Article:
The problem with the Senate’s new filibuster rules isn’t that they won’t be effective, but that the bipartisan agreement suggests that senators don’t even understand the problem.
Make no mistake about it, the filibuster rules as laid out in the proposal will help the Senate move. Many progressive activists are disappointed by the agreement, but they shouldn’t sell short what these new rules will mean for Obama’s judicial nominees. Earlier this month, President Obama renominated all 33 unconfirmed judicial nominees. Twenty five of Obama’s judicial nominees are women or people of color. The nominees include, “seven the circuit court, 24 district court, and two Court of International Trade nominees. Fully half of these highly qualified jurists have already had hearings before the Judiciary Committee, and eleven of them were pending on the Senate floor and would have been confirmed already, but for Republican insistence on blocking every effort to schedule simple yes-or-no votes.”
Some of the left will be upset over not getting the 51 vote rule, but the biggest problem with the agreement is that the people serving in the Senate don’t seem to be aware that there is even a problem. Many senators didn’t want to dump the 60 vote rule because of the Senate’s tradition of protecting the minority’s rights. Majority Leader Harry Reid summed up this point of view, “I’m not personally, at this stage, ready to get rid of the 60-vote threshold. With the history of the Senate, we have to understand the Senate isn’t and shouldn’t be like the House.”
Reid isn’t alone. Democratic and Republican senators alike get queasy at the mention of any change that would make them more like the House. The problem is that the Senate is already becoming more like the House. After losing his primary, Republican Sen. Dick Lugar wrote, “Unfortunately, we have an increasing number of legislators in both parties who have adopted an unrelenting partisan viewpoint. This shows up in countless vote studies that find diminishing intersections between Democrat and Republican positions. Partisans at both ends of the political spectrum are dominating the political debate in our country. And partisan groups, including outside groups that spent millions against me in this race, are determined to see that this continues. They have worked to make it as difficult as possible for a legislator of either party to hold independent views or engage in constructive compromise. If that attitude prevails in American politics, our government will remain mired in the dysfunction we have witnessed during the last several years.”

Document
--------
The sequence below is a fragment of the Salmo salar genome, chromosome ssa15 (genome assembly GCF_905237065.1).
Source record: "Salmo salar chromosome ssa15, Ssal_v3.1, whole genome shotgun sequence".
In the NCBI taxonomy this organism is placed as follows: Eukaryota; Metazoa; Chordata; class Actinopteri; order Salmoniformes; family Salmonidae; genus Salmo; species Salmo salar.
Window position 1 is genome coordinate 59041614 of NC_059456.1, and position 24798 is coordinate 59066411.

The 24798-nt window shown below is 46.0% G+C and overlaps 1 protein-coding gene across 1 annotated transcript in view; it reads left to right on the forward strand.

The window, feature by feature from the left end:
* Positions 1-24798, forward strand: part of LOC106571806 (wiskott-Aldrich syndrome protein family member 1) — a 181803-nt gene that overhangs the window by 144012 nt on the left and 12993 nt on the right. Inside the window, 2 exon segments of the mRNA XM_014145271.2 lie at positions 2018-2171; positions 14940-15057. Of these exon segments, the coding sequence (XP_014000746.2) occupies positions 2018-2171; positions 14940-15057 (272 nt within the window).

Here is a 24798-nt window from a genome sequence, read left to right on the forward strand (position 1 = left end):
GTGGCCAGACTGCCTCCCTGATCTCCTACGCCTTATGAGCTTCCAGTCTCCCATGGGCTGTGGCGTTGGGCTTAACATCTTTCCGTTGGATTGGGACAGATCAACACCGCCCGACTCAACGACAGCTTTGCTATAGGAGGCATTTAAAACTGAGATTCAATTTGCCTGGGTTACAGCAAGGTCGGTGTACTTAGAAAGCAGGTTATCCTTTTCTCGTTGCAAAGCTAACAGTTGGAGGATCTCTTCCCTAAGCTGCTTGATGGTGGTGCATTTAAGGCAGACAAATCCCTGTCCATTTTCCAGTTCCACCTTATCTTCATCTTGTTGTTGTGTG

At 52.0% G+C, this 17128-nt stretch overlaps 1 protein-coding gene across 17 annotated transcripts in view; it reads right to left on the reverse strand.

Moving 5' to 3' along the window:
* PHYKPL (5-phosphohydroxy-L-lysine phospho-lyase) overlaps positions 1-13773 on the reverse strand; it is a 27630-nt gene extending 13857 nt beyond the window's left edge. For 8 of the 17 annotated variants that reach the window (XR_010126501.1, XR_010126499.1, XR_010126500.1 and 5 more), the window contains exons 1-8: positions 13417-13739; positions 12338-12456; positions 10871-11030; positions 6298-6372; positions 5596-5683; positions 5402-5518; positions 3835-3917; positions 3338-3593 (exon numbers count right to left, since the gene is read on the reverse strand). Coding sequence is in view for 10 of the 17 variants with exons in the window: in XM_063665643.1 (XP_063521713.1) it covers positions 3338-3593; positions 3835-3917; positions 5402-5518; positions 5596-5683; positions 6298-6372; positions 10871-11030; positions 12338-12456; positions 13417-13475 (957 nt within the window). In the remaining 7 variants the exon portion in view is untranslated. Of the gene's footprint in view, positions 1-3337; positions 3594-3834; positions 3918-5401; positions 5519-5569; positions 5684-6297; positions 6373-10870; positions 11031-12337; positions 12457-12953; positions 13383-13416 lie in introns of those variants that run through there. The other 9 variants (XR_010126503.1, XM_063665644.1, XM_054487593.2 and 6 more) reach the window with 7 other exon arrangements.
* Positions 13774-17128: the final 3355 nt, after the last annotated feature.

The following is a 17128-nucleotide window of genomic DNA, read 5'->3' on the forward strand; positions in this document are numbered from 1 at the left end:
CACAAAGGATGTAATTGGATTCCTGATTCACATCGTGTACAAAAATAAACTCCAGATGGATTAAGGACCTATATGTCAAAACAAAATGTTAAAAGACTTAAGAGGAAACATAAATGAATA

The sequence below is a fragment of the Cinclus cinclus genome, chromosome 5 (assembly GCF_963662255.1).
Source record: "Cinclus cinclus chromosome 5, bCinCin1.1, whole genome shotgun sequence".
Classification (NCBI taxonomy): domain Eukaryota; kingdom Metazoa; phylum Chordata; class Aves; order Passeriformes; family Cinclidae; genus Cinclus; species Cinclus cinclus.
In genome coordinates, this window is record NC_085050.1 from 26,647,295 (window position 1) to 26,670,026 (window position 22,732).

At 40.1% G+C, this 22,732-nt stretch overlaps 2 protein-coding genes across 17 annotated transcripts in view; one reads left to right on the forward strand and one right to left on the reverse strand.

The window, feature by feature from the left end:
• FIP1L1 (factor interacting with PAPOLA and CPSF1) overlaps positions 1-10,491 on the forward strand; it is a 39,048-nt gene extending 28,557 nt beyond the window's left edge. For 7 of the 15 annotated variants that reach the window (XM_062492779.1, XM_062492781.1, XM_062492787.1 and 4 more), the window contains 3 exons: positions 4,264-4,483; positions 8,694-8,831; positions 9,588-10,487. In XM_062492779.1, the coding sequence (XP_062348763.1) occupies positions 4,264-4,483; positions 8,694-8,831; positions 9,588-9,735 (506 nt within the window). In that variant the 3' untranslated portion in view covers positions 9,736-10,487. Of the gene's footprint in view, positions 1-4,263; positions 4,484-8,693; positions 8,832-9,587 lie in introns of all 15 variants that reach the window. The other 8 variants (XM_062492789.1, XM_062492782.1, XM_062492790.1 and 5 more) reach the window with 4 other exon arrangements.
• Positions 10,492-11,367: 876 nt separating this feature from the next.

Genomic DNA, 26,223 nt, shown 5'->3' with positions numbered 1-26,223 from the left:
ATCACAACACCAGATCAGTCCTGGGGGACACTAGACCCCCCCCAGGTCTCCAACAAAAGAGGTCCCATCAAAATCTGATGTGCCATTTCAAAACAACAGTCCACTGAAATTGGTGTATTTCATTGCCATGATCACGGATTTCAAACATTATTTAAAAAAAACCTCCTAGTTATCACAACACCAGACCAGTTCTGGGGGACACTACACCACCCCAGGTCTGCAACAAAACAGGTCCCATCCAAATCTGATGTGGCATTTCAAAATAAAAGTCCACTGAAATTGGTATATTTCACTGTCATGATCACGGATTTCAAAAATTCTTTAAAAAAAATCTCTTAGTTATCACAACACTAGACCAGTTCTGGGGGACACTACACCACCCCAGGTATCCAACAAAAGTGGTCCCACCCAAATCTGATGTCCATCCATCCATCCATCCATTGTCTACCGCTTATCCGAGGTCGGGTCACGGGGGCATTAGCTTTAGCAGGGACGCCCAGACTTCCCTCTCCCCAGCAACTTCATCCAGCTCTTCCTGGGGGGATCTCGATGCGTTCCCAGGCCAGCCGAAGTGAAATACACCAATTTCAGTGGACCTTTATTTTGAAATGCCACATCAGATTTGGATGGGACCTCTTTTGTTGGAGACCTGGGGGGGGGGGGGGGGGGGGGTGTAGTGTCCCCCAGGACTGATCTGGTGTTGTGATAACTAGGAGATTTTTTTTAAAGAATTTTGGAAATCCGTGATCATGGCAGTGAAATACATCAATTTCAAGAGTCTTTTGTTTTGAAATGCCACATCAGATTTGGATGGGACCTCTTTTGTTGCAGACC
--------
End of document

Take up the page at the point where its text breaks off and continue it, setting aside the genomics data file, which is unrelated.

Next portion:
Lugar was right. The Senate hasn’t been the high minded deliberative body built on compromise that the framers intended for a very long time. Partisanship had been on the rise, and it went into overdrive after Barack Obama was elected president. The Republican strategy of unrelenting obstruction of Obama has caused both parties to dig in. Like the House, there is a left, a right, and virtually no middle in the Senate.
This is not an argument for the 51 vote rule. The idea that today’s majority can easily be tomorrow’s minority shouldn’t be forgotten, but too many of those who are serving in the Senate are holding on to an illusion of legislative function that doesn’t exist anymore. The Senate is no longer a place for moderation and compromise. The Senate should run more efficiently now, but the worst part of the filibuster agreement is that the Senate isn’t ready yet to admit that it has a problem.
Mr. Easley is the managing editor. He is also a White House Press Pool and a Congressional correspondent for PoliticusUSA. Jason has a Bachelor’s Degree in Political Science. His graduate work focused on public policy, with a specialization in social reform movements.
Awards and Professional Memberships
Member of the Society of Professional Journalists and The American Political Science Association